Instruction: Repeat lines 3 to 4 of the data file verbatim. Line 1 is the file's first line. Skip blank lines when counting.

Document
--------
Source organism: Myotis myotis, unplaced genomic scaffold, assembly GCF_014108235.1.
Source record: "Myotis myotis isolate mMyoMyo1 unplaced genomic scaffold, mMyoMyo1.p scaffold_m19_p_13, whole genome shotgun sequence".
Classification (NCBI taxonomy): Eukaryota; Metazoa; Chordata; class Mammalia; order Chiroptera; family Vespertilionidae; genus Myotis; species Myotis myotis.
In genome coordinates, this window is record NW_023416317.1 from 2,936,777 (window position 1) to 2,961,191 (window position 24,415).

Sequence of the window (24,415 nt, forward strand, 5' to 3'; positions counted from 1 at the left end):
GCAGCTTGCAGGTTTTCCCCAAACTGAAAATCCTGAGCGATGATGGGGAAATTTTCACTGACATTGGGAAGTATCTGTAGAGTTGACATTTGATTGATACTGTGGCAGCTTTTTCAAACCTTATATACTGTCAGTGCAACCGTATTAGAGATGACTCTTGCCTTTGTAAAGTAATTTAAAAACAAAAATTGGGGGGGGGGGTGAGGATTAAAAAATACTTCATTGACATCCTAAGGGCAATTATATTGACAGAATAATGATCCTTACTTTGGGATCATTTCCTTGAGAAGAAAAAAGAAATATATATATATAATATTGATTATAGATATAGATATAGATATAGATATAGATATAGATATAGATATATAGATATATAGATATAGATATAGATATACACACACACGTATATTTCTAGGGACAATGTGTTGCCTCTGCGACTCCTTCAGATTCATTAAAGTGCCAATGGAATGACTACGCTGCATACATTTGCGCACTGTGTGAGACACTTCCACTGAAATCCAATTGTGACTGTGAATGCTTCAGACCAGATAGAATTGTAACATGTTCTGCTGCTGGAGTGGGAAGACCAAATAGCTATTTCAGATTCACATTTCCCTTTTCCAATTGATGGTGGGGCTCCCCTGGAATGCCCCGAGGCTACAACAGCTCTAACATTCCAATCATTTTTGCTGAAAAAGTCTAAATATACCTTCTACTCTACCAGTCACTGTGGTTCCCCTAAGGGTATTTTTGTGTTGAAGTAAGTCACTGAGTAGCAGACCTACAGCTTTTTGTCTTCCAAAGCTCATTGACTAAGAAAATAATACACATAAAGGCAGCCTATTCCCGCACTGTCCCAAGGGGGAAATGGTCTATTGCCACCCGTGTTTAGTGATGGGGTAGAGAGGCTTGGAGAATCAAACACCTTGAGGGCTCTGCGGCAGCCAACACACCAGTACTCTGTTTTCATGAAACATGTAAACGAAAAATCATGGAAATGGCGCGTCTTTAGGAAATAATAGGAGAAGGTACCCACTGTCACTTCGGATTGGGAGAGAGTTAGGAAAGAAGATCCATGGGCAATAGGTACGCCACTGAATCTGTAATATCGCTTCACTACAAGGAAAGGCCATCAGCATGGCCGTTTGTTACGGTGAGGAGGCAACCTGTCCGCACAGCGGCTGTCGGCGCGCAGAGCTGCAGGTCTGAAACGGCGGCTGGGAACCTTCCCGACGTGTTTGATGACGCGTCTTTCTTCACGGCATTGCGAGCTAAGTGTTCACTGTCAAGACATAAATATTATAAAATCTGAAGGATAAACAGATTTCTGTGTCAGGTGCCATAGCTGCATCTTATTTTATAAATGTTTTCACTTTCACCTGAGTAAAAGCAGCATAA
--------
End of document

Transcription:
Classification (NCBI taxonomy): Eukaryota; Metazoa; Chordata; class Mammalia; order Chiroptera; family Vespertilionidae; genus Myotis; species Myotis myotis.
In genome coordinates, this window is record NW_023416317.1 from 2,936,777 (window position 1) to 2,961,191 (window position 24,415).